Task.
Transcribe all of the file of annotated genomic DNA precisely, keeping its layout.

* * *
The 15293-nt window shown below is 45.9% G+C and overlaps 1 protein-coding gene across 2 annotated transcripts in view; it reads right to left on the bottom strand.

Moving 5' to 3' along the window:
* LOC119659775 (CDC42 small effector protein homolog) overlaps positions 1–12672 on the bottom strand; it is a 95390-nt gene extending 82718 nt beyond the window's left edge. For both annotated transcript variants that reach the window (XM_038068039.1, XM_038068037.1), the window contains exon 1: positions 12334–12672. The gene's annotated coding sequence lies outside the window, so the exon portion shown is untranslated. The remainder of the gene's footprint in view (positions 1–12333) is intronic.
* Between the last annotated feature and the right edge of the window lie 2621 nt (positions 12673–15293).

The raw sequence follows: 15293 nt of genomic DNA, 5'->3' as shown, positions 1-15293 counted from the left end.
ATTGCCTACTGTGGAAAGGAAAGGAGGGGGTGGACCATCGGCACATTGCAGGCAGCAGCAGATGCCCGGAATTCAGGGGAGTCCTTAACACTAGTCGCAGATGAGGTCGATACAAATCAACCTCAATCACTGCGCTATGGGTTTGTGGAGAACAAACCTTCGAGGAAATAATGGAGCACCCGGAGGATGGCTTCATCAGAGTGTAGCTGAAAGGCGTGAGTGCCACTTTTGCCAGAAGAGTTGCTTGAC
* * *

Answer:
The 15293-nt window shown below is 45.9% G+C and overlaps 1 protein-coding gene across 2 annotated transcripts in view; it reads right to left on the bottom strand.

Moving 5' to 3' along the window:
* LOC119659775 (CDC42 small effector protein homolog) overlaps positions 1–12672 on the bottom strand; it is a 95390-nt gene extending 82718 nt beyond the window's left edge. For both annotated transcript variants that reach the window (XM_038068039.1, XM_038068037.1), the window contains exon 1: positions 12334–12672. The gene's annotated coding sequence lies outside the window, so the exon portion shown is untranslated. The remainder of the gene's footprint in view (positions 1–12333) is intronic.
* Between the last annotated feature and the right edge of the window lie 2621 nt (positions 12673–15293).

The raw sequence follows: 15293 nt of genomic DNA, 5'->3' as shown, positions 1-15293 counted from the left end.
ATTGCCTACTGTGGAAAGGAAAGGAGGGGGTGGACCATCGGCACATTGCAGGCAGCAGCAGATGCCCGGAATTCAGGGGAGTCCTTAACACTAGTCGCAGATGAGGTCGATACAAATCAACCTCAATCACTGCGCTATGGGTTTGTGGAGAACAAACCTTCGAGGAAATAATGGAGCACCCGGAGGATGGCTTCATCAGAGTGTAGCTGAAAGGCGTGAGTGCCACTTTTGCCAGAAGAGTTGCTTGAC